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Thursday, October 28, 2004

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» 5 days to go from L.A. Observed
The late Richard Avedon's portraits of the election season run for 32 pages in this week's New Yorker. They are great. A slide show can be entered at this page, a 1958 profile of the photogrpaher who died on October 1. So, this is the point in a tight ... [Read More]

» 5 days to go from L.A. Observed
The late Richard Avedon's portraits of the election season run for 32 pages in this week's New Yorker. They are great. A slide show can be entered at this page, a 1958 profile of the photographer who died on October 1. So, this is the point in a tight ... [Read More]

Comments

steve

"As I’ve argued in the comments section the last few days, what America most needs is a radical populist re-alignment that shakes off the stale categories of the last half-century, transcending both traditional Liberalism and Conservativism. We can hope."

How do you do that and maintain support of key instiutions of American foreign policy, say? Are you calling for cuts in the military budget to accomplish this program? Or more military spending plus incresed social spending simultaneously?

Josh Legere

Could a right and left re-alignment find enough common ground?

It seems like it would be hard for either side to let go of the paranoia about each other and find some sort of national purpose.

It just seems that the intellectual community is too entrenched these days. The culture industry would have to be destroyed. Corporate power would have to be confronted.

These forces are awfully alienated. It would require a massive change.

This election is led me to believe that we are headed towards instability.

Ken

"As I’ve argued in the comments section the last few days, what America most needs is a radical populist re-alignment that shakes off the stale categories of the last half-century, transcending both traditional Liberalism and Conservativism. We can hope."

One thing that is clearly missing from American politics is a Liberal Democrat party (in the British rather than an American sense of the word), which is to say a party that combines the best ideas of classical liberalism with the best ideas of social democrats, and transcends the old categories of left and right.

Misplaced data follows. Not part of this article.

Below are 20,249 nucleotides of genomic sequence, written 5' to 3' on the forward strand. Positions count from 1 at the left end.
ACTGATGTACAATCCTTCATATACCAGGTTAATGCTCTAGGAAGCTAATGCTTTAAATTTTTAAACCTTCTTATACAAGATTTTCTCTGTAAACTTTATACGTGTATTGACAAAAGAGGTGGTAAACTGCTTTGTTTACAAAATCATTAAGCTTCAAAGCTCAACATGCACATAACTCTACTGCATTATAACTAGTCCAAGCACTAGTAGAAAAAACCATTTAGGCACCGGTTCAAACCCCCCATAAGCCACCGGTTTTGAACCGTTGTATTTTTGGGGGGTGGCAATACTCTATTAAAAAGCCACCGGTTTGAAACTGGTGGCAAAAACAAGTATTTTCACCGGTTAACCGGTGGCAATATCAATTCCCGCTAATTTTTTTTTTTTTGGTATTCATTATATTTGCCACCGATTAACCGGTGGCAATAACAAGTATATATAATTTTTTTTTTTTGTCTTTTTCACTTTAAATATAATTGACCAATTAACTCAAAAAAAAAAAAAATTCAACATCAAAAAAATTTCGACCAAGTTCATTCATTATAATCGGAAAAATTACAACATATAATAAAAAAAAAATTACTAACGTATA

Their party constitution is by far the most philosophically driven of any major (or I suppose semi-major in the case of the Lib Dems) party in the west, beginning and ending with a reverence for individual freedom, local governance, and a contempt for bureaucracy, while at the same time recognizing that ensuring individual liberty for all requires protections of minority rights, equal access, etc.

Until the geopolitical balance shifts though, and America is sidelined, or we see the democratization of a good portion of the world, this kind of a politics that transcends the old left/right dichotamies probably isn't going to have much of a constituency in this country. As it is even in a post-imperial country like Britain (which of coursegave up trying to rule the world a half century ago) both Labor and the Tories keep stealing ideas from the Liberal Dems, and keeping them at the twenties in the polls (both Tories and Labor poll in the thirties).

Ken

Marc,

You're right in your central point about W and conservativism, or at least conservativism as most people understand it. The post-Goldwater Republican coalition of religious conservatives, libertarians, country club types, and the last surviving Rockefeller Republicans and paleocons was held together by a confluence of historical good fortune (inflation, crime, the Vietnam and post-Vietnam but pre-end-of-cold-war split over national security in the Democratic Party) and smoke and mirrors (talking faith and values to appease the religious right, but not actually rolling back the 60s, and therefore appeasing everyone else in the GOP + many independents).

Although many conservatives have yet to fully grasp this fact, the GOP of George W Bush is not the party of Goldwater or Reagan anymore. To the extent that they ever did in actuality, the Republican Party no longer stands for individual liberty, limited government, fiscal responsibility and personal responsibility, but a kind of big government conservativism where the powers of the federal government are used towards conservative ends.